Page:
By Matt Rooney | The Save Jersey Blog
The millennial bedwetters and mouthbreathers combating microaggressions on campuses around the United States this fall semester don’t know what real hatred looks like, Save Jerseyans. They can’t imagine.
Sixty years ago, black men and women who had helped save the world from fascism one decade earlier were now fighting a new enemy on home soil: segregation. One member of this Greatest Generation was Rosa Parks who, on December 1, 1955 in Montgomery, Alabama, refused to surrender her bus seat to a white passenger. The rest, as they say, is history:
Rosa Parks was a heroine. Everyone knows that.
Liberals teasing conservatives for celebrating Parks’s historic accomplishment despite the fact that she was a Planned Parenthood board member at one point in her life, implying that there’s some kind of hypocrisy at work, are missing the point and making jackasses out of themselves in the process.
“The complexities of history and the reality of human weakness notwithstanding, these men and women, for all their many differences and limitations, were able by hard work and self- sacrifice – some at the cost of their lives – to build a better future,” remarked Pope Francis during his recent visit to Congress, honoring Rosa Parks’s friend and contemporary Martin Luther King, Jr. among other prominent Americans.
There are no perfect historical figures. Countless scores of individuals throughout this country’s history including Rosa Parks made a difference for humanity in spite of themselves. Welcome to humanity!
That does not mean, however, that it isn’t time for all Americans – and black Americans in particular – to revisit the uncomfortable question of whether these decades-old Leftist/Democrat coalition alliances have helped or hindered the cause of equality in opportunity. The #BlackLivesMatter movement and its ideological kin in the ‘safe space’ campus push represent just the latest attempts to simplify history and, in so doing, sanitize it to the harm of all.
The unvarnished truth? Planned Parenthood has exploited the black community by profiting off of butchering its young. Far more black children are killed every year by abortion than guns and the police combined.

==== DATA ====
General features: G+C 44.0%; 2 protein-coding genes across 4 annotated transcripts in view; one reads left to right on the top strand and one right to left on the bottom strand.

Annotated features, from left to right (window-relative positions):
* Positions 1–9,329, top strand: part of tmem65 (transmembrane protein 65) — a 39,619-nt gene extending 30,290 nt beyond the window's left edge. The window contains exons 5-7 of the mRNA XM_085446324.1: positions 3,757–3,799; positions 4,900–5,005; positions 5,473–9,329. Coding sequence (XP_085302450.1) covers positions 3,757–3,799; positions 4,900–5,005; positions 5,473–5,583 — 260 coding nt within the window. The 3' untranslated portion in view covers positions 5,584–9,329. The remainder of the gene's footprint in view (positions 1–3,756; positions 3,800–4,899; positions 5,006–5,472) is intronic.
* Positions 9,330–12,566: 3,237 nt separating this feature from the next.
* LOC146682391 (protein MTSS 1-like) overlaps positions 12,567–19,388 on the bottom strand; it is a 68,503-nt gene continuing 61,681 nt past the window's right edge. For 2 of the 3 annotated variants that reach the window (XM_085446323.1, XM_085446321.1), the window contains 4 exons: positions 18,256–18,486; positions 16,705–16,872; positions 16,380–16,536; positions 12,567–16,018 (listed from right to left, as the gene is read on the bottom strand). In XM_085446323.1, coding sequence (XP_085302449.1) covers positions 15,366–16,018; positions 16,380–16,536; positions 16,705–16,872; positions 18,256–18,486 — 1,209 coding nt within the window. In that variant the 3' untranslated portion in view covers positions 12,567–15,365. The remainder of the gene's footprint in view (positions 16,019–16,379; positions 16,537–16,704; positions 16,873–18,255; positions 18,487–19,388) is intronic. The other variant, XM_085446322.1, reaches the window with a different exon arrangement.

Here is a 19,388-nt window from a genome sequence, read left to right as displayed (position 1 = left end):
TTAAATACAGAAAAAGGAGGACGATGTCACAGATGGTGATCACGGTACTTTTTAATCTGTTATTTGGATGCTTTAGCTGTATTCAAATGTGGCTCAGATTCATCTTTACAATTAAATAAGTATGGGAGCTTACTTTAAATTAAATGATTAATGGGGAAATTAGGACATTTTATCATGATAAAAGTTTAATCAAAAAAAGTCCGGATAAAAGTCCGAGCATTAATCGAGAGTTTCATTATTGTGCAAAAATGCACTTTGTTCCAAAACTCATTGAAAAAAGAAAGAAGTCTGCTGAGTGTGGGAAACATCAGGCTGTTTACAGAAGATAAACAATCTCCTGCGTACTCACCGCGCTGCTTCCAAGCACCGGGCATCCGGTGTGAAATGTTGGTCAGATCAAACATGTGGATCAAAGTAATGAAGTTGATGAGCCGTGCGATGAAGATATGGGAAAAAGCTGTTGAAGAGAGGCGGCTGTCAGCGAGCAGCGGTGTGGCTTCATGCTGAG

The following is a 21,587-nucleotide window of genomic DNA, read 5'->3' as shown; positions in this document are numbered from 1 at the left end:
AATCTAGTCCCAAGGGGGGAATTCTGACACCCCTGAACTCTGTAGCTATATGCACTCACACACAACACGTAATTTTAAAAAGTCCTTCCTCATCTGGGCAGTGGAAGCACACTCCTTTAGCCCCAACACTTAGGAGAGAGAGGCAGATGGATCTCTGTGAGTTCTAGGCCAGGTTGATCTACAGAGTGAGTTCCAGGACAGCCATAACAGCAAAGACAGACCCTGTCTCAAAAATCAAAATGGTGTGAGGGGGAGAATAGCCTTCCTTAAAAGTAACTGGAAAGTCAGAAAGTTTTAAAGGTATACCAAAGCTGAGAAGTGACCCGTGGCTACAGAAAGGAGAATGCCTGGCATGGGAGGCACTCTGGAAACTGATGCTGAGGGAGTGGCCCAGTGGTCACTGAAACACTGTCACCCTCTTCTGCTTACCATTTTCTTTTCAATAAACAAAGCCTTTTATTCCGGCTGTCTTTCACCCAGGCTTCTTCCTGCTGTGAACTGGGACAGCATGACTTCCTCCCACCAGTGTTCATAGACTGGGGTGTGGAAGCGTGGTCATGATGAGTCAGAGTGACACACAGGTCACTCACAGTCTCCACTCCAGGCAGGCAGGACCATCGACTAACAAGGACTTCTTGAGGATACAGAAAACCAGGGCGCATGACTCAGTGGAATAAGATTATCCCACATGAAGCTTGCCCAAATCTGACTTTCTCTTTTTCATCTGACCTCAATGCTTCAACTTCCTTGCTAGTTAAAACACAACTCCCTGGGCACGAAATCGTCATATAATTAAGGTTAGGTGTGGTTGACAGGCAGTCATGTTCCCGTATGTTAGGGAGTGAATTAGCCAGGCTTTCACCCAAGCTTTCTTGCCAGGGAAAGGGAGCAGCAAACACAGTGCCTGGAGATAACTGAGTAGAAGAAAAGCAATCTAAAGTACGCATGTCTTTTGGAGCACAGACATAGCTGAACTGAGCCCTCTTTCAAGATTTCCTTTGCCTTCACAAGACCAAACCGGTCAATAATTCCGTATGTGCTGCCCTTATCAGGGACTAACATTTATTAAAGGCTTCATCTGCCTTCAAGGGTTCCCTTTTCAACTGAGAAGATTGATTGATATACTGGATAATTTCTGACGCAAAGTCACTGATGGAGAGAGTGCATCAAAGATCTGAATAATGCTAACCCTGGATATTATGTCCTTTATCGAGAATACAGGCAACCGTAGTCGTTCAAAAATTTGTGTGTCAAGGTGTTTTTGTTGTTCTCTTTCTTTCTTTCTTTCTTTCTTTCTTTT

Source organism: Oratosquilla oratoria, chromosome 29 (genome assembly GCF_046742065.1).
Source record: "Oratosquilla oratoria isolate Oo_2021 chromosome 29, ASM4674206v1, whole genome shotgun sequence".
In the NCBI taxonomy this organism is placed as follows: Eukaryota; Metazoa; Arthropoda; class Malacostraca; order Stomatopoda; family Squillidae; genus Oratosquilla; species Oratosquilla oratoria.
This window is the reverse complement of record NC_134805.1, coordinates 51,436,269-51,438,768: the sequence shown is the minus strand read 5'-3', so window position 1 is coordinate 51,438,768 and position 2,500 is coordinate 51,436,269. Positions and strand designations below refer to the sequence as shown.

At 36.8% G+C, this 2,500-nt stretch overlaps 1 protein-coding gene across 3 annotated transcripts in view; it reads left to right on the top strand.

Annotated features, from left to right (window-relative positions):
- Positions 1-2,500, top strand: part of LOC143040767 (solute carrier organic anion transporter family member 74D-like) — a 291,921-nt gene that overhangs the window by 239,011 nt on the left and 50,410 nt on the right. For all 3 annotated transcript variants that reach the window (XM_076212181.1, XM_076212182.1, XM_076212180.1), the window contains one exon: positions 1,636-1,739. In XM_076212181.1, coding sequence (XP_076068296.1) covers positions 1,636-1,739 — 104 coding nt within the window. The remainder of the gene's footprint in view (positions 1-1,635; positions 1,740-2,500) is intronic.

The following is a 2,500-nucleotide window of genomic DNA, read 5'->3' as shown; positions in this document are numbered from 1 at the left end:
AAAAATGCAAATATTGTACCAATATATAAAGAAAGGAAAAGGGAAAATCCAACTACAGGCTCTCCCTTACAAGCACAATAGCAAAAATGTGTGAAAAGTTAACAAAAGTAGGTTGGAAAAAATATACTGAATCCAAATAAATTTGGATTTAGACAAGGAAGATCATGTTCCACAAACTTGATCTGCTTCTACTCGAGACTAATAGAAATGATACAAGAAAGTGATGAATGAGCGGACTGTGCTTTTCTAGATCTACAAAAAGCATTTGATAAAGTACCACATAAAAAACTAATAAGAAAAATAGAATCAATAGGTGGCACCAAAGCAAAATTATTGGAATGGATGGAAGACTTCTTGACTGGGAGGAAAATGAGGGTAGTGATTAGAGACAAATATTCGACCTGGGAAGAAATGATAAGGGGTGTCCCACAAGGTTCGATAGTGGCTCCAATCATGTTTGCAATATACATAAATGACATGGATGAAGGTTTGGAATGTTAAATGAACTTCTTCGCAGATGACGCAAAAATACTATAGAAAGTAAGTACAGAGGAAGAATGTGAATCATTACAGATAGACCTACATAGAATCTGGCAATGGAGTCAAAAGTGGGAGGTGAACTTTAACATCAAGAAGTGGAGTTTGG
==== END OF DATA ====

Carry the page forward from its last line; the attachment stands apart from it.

And that’s only the beginning of the exploitation. Look at who Planned Parenthood and similar groups donate to. If you visit a Camden, New Jersey neighborhood in 2015, Save Jerseyans, you’ll find more poverty, dislocation, family strife and yes, segregation, especially in the school system, then even the late Daniel Patrick Moynihan could’ve imagined possible back in the 60s.
Things are still getting worse. The same tired, failed liberal policies remain… unchanged. And last I checked, folks, an evil rich white man isn’t President of the United States.
Yes, the Republican Party stinks at reaching out and starting conversations. Not everyone is as honest as Save Jersey‘s bloggers. Years of running from an unjustly-applied racist label by the culture and its media collaborators will do that. It’s turned into a complex. But the Democrat Party’s record on civil rights is far worse, and if we’re ever going to achieve an America where the color of one’s skin in no way statistically correlates to an economic outcome, then the first move towards kick starting a new dialogue needs to come from folks of good faith inside these used and abused communities.
We don’t need more hashtags and hashtaggers, whiners and pseudo-intellects who are ruled by anger.
We DO need a new generation of Civil Rights-era heroes and heroines willing to take on the status quo in these neighborhoods with a positive, empowerment-oriented approach designed to demand real political change from the bottom on up. Forget about voting Republican in federal elections; I’m not fishing for converts. What I want you to do is imagine how much would change overnight, right here in New Jersey, if half of the citizens of Camden started voting Republican in the 2017 legislative elections? Both parties would be transformed – for the better! – instantaneously, and you’d no longer have a political system that took our society’s most imperiled citizens for granted.
So is the next Rosa Parks out there as I write this, Save Jerseyans? I believe it. We have to believe it. If not, then there’s no hope for tomorrow. I’m not ready to give up that easily. There are too many people who deserve better. The next, new civil rights movement is just waiting for a leader.